All About RFIDSystems For Pharmaceutical Distributors And The FDA Regulations

The US FDA has decided to implement the “Pedigree provisions” of the Prescription Drugs Marketing Act after December 2006, when the current stay on it expires. There is a lot of concern that many pharmaceutical supply chain participants, may not be able to meet this deadline and hence risk non compliance with the provisions of the act. This pharmaceutical article is excerpts from the RFID technology white papers written by Sangeeta of Abhisam Software. The RFID technology white papers attempts to present an RFID Systems solution to ensure timely compliance and get added side benefits in the process.

Problems with the present pharmaceutical supply chain: There are two major problems with the present pharmaceutical supply chain model of the pharma industry, as it exists today. The first one is not of counterfeiting, but of diversion. More details will be explained in in the background information below and in Sangeeta’s RFID technology white papers, but some highlights are below.

Drug diversions can be of two types. Drugs meant for Medicare or Medicaid programs, public hospitals or charitable institutions, are diverted to the open market. Unscrupulous persons sell prescription drugs or “controlled” substances to consumers, without proper prescriptions. Counterfeiting (by FDA definition) Dummies/ Placebos, which means that there is no active ingredient at all Products with a lesser quantity of active ingredient than stated Products with the wrong active ingredient Products with a packaging that wrongly suggests that it was made by an FDA approved manufacturer To give you an idea of the scale of the counterfeiting just one of these cases involves $42 million of counterfeit Lipitor. Other high value cases include a case involving a $200 million nationwide drug diversion conspiracy and a $45 million Medicaid fraud involving diversion of blood products.

The FDA’s solution to the problem: The FDA’s vision of a safe and secure pharmaceutical supply chain is based on transparency and accountability by all participants in the (prescription drugs) pharmaceutical supply chain. The FDA had nominated a task force to study whether this system could be implemented with the currently available state of the technology.

They came to this conclusion after studying the various technologies currently commercially available, which could meet the pedigree requirements, including RFID or Radio Frequency Identification technology. Amongst all technologies studied including bar coding, RFID seemed to be the most promising and the committee felt that the pedigree requirement could be met by easily leveraging something that is readily available. (More details in the complete RFID technology white paper “RFID-FDA-Regulations.pdf” referenced below)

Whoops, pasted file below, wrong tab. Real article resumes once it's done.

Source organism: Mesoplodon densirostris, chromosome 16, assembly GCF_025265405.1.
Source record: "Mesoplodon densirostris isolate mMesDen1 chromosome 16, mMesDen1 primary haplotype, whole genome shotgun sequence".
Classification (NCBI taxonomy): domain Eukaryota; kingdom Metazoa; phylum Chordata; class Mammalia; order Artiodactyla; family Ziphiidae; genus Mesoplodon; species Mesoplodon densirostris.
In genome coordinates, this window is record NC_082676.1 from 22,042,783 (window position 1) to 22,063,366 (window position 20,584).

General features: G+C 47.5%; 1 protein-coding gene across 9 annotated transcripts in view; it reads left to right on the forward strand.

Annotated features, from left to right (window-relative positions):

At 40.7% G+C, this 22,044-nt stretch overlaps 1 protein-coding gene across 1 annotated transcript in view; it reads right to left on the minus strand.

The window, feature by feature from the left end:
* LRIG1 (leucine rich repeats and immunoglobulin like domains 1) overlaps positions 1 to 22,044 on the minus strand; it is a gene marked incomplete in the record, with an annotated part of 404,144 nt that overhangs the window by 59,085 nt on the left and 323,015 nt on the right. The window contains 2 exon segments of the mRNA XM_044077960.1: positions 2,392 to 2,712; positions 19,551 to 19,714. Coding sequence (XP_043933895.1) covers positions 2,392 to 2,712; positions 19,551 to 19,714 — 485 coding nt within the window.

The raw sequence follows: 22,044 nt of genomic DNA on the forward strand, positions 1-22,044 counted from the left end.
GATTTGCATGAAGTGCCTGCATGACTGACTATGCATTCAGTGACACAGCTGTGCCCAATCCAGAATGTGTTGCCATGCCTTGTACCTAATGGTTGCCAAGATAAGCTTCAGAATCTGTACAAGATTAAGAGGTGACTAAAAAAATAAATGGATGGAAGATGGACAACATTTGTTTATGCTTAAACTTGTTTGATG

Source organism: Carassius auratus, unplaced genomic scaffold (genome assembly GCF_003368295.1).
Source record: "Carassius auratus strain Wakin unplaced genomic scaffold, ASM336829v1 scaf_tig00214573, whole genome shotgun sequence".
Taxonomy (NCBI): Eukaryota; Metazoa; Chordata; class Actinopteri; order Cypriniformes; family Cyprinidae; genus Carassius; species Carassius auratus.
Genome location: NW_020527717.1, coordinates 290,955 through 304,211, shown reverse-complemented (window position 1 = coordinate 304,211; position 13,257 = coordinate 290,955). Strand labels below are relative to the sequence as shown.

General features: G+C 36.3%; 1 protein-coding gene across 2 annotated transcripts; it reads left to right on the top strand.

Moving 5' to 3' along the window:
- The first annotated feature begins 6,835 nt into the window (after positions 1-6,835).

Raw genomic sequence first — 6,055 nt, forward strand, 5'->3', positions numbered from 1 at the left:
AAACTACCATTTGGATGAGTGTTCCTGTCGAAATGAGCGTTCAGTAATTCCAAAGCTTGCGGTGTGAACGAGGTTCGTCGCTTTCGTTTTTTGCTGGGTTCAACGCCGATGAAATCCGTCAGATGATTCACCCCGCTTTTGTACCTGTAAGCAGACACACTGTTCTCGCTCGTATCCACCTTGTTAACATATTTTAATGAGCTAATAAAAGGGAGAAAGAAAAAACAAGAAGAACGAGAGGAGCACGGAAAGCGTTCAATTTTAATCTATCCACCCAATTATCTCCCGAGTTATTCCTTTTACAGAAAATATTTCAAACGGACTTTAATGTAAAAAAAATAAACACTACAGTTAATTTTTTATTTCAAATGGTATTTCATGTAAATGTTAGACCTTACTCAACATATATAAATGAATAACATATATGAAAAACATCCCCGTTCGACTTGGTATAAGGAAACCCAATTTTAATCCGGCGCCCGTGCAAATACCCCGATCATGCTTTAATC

How the pharma companies can approach this issue: The million dollar question is “Who can ensure an ROI on this RFID technology, especially after millions have already been spent?” Even if a full scale RFID implementation were done now, how can it be done fast, before the December 2006 deadline?

Rather than resist implementation of a pedigree system built on RFID systems , pharmaceutical supply chain participants must realistically estimate the costs of investment in the technology, the real cost of counterfeits and the returns on a foolproof RFID based “track and trace” system. The RFID systems will virtually eliminate the counterfeit pharmaceutical market at one go. Secondly, it can ensure that drug recalls can be done swiftly without any ambiguity. This has been demonstrated many a times. Thirdly, the RFID systems need not cost too much.

How wholesalers and traders can implement track and trace: Ditto for other pharmaceutical supply chain intermediaries. They can simply join the same global system outlined in the RFID technology white paper that is currently in place and implement the electronic pedigree system easily. The only investment would be in the RFID readers and middleware. Even these can be bought in bulk by their associations at negotiated prices and implemented. This solves the issue of RFID standards too, since all participants would be using similar kinds of RFID readers and RFID software.